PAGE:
by Professor Layton
reviewed on NDS
If there’s one genre that truly excels on the DS, it has to be role-playing games. From Square Enix’s The World Ends With You to their Final Fantasy and Dragon Quest remakes to Nintendo’s own Pokemon Diamond and Pearl and Fire Emblem: Shadow Dragon, the DS has it all. Adding to the handheld’s amazing RPG library this year is Atlus's My World, My Way, which offers unique take on the RPG genre.
In My World, My Way, players play as a snobby little princess known as Elise. She’s always been given everything she’s ever wanted, but when she turns fifteen, she realizes that there’s one thing she doesn’t have - a handsome boyfriend. She then forces her father to host a ball and invite every prince in the land.
At the ball, Elise meets the man she’s been looking for, but he’s an experienced adventurer who’s always on the go. Out of nowhere, the prince tells Elise that if she ever wants to be with him, she must become an experienced adventurer herself. Determined to be with him, Elise sets out to do just that, putting the entire kingdom in shock.
Of course, being a princess who’s had everything given to her, Elise has no idea what awaits her outside the castle. Fearing for her safety, her father sends a great adventurer by the name of Nero with her to help out. With only one thought in her head, Elise is determined to become the best adventurer in the land and win that prince’s heart.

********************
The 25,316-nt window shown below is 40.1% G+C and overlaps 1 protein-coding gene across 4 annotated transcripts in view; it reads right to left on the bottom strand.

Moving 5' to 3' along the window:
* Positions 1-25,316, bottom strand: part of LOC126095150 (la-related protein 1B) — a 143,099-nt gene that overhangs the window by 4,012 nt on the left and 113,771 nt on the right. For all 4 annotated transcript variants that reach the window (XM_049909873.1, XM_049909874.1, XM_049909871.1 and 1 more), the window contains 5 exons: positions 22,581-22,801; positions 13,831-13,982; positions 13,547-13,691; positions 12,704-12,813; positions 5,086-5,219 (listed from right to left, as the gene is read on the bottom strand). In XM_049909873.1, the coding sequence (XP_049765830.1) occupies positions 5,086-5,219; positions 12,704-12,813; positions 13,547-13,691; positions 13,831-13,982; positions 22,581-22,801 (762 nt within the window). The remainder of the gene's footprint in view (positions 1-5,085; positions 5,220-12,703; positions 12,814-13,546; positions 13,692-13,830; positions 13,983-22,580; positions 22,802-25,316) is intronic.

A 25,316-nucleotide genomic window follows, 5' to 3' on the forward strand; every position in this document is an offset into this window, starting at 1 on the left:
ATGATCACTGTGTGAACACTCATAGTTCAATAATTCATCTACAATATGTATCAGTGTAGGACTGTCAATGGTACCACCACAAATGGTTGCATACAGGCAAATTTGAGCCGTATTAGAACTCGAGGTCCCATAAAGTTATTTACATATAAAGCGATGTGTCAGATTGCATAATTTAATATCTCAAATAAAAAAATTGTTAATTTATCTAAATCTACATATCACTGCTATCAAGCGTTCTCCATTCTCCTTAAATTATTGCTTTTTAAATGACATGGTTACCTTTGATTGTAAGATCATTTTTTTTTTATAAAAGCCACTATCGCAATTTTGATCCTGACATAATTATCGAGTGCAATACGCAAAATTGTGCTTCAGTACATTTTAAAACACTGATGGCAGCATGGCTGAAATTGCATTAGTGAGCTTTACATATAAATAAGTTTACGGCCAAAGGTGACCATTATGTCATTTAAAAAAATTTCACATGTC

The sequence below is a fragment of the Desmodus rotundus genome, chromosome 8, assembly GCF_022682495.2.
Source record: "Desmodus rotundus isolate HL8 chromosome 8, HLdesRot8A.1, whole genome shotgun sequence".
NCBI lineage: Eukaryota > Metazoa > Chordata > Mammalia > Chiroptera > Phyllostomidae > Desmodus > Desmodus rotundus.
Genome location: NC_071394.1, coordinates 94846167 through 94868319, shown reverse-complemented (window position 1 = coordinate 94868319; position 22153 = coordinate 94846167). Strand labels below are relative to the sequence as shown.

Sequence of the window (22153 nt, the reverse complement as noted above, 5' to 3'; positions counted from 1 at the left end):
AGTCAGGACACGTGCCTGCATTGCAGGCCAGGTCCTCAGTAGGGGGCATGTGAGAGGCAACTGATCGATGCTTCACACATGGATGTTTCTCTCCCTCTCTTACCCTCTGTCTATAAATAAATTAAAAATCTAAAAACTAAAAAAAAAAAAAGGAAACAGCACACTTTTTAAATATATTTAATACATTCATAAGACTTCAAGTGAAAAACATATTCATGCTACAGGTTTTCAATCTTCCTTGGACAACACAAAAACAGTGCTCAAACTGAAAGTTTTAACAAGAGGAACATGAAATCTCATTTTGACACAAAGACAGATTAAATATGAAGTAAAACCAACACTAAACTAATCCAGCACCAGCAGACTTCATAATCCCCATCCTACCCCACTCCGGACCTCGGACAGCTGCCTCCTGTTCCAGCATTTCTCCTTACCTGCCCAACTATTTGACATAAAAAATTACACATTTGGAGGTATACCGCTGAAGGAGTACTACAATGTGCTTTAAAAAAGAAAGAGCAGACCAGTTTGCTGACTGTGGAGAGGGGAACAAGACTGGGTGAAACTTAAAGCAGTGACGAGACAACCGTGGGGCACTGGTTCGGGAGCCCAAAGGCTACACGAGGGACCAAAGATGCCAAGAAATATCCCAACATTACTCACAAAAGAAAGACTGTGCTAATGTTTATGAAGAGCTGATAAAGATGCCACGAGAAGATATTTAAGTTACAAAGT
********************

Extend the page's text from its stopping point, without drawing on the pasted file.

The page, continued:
One of the most interesting aspects of My World, My Way is the Pout Points system. Like any other traditional RPGs, Elise gains hit points and magic points by defeating enemies, but in a twist, she also gets pout points. Using these points, Elise can make her enemies easier or harder, double her experience, make enemies drop more items, mute magic casters, and even freeze enemies, among some other things. The system works extremely well and adds a layer of strategy to the game.
At various points throughout the game, Elise will be asked to go into a dungeon and retrieve an item or kill a boss. Players then traverse the dungeon trying to complete that objective, encountering enemies along the way.
When Elise engages in battle, she brings her partners with her, Paro the parrot and Pinky the slime. Paro attacks enemies using magical spells while Pinky uses physical force. Both partners work great and work well in the game.
Surprisingly, Pinky doesn’t level up, but rather gains attributes and skills by mimicking the body parts of defeated enemies. For example, if you battle an enemy with a large amount of hits points, Pinky’s hit points will increase, and if the enemy has the ability to equip a certain piece of armor, Pink will also gain that ability.
Fun and Innovative
Be warned though, My World, My Way isn’t perfect. After the many hours I’ve put into the game, I found it to be a little repetitive. Essentially the game follows a certain order of events that’s repeated throughout the entire game. After a couple of times going through it, I found myself wishing that there was a little more variety.
In addition to this complaint, enemies can also be unexpectedly difficult. In some levels, you may be fighting your way through low-level enemies, and out of nowhere, encounter a much stronger one. It may add a new layer of difficulty to the game, but it seems like a cheap way to do it.
My World, My Way offers a very innovative experience on the DS. The game may seem suited for female audiences due to the game following the tale of a young princess, but at heart, My World, My Way is specifically for hardcore RPG fans. Bringing a slew of new ideas to the table, it is a must-play game for die-hard RPG fans. The game’s difficulty level may scare some gamers off, which is why I wouldn’t recommend this game to newcomers to the genre. In the end, My World, My Way is a great, innovative, and fun title.
No Pros and Cons at this time